When I reached 'C' Company lines, which were at the top of the hill, I paused and looked back at the camp, just coming into full view below me through the grey mist of early morning. We were leaving that day. When we marched in, three months before, the place was under snow; now the first leaves of spring were unfolding. I had reflected then that, whatever scenes of desolation lay ahead of us, I never feared one more brutal than this, and I reflected now that it had no single happy memory for me.
Here love had died between me and the Army.
Where are we?
Scotland, 1942. The army company captained by Charles Ryder - whose 'Sacred and Profane Memories' we are about to read - is on the edge of departing for a new camp.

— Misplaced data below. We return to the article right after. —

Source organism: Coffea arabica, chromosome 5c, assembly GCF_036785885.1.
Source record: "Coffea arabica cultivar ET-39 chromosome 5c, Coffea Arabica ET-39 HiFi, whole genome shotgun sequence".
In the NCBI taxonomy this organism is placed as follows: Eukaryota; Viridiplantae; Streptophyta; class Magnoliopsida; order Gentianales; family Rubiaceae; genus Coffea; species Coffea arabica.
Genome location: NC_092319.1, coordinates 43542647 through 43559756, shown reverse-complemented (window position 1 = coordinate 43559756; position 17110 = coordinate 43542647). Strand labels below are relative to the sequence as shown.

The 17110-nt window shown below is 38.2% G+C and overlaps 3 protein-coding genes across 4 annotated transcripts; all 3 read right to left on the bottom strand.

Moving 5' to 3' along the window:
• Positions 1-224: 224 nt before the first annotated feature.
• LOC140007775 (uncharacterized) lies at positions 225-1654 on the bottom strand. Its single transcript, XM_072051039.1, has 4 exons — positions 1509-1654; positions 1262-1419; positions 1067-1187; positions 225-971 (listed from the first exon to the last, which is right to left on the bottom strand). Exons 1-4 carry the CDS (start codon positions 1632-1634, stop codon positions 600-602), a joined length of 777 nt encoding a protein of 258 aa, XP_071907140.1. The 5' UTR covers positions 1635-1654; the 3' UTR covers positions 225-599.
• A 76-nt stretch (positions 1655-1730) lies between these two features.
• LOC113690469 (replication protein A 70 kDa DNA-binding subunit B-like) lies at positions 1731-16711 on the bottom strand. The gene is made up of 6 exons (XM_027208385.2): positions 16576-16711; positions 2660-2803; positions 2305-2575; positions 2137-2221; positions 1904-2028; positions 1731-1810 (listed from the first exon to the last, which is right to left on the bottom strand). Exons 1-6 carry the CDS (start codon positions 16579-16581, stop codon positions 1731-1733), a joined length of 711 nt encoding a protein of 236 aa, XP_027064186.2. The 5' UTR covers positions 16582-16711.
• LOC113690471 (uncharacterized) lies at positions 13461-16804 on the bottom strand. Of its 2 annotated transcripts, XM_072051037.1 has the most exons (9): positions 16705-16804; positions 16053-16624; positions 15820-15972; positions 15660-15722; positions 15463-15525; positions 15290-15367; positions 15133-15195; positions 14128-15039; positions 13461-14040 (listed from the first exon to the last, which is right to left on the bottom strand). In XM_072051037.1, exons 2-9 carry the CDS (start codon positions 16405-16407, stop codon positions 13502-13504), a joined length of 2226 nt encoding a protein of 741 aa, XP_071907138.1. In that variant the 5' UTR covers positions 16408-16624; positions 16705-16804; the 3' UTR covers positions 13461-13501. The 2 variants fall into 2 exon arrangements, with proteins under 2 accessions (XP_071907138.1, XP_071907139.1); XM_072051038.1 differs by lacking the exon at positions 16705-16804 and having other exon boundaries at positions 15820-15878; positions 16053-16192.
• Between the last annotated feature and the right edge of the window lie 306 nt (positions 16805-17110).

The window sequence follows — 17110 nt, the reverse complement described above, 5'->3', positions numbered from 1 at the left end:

The company disembark from the train outside Brideshead, the ancestral seat of the aristocratic Marchmain dynasty, a house and a family that in his past Ryder had once loved deeply. His return sets loose reflections upon his undergraduate love in 1920s Oxford for the younger son Sebastian, his affair with the daughter Julia, his aesthetic development the house stimulated and the jaundiced but acute judgements of flamboyant Anthony Blanche.
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